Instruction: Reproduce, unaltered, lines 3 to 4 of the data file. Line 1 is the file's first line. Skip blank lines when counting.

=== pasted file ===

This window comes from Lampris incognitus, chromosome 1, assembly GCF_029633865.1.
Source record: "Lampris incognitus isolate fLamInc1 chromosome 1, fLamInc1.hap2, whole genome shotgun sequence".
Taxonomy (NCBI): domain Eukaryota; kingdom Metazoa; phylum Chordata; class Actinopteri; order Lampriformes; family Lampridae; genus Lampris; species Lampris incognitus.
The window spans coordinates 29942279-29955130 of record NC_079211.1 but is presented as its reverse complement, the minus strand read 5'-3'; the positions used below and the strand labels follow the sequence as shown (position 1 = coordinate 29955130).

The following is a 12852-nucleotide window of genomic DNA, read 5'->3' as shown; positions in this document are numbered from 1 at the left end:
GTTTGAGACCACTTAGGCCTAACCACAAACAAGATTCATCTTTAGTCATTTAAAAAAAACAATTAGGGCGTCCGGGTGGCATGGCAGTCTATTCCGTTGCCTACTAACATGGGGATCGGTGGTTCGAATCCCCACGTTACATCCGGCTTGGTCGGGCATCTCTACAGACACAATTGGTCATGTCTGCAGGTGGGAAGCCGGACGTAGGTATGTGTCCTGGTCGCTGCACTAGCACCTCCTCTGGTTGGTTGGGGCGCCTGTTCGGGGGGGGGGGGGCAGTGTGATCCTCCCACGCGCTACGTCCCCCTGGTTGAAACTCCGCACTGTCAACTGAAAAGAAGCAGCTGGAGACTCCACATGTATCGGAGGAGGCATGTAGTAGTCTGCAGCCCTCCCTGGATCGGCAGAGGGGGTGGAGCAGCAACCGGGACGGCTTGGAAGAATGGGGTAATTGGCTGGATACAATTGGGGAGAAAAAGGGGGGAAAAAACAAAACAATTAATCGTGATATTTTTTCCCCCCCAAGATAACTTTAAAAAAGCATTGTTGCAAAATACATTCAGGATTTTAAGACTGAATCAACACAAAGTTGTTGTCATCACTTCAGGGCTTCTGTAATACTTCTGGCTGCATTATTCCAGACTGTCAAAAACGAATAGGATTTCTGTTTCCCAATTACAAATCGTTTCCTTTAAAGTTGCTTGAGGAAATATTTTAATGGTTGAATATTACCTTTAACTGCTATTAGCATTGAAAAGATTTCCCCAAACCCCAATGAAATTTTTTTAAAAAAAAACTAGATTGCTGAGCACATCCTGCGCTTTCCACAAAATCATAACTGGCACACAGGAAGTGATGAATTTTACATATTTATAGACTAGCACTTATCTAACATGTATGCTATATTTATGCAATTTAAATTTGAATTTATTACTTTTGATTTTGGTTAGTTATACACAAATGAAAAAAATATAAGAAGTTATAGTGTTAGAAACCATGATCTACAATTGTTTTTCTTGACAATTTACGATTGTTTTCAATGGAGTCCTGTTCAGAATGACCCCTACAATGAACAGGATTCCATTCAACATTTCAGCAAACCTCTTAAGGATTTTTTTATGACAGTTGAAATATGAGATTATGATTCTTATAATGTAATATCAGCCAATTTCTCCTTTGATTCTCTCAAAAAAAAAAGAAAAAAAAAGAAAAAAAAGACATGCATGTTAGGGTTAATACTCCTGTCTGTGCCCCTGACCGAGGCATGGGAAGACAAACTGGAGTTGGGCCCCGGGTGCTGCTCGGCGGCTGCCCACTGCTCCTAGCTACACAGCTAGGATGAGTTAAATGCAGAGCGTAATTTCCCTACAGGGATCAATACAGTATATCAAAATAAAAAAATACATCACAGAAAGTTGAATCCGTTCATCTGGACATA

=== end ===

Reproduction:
Taxonomy (NCBI): domain Eukaryota; kingdom Metazoa; phylum Chordata; class Actinopteri; order Lampriformes; family Lampridae; genus Lampris; species Lampris incognitus.
The window spans coordinates 29942279-29955130 of record NC_079211.1 but is presented as its reverse complement, the minus strand read 5'-3'; the positions used below and the strand labels follow the sequence as shown (position 1 = coordinate 29955130).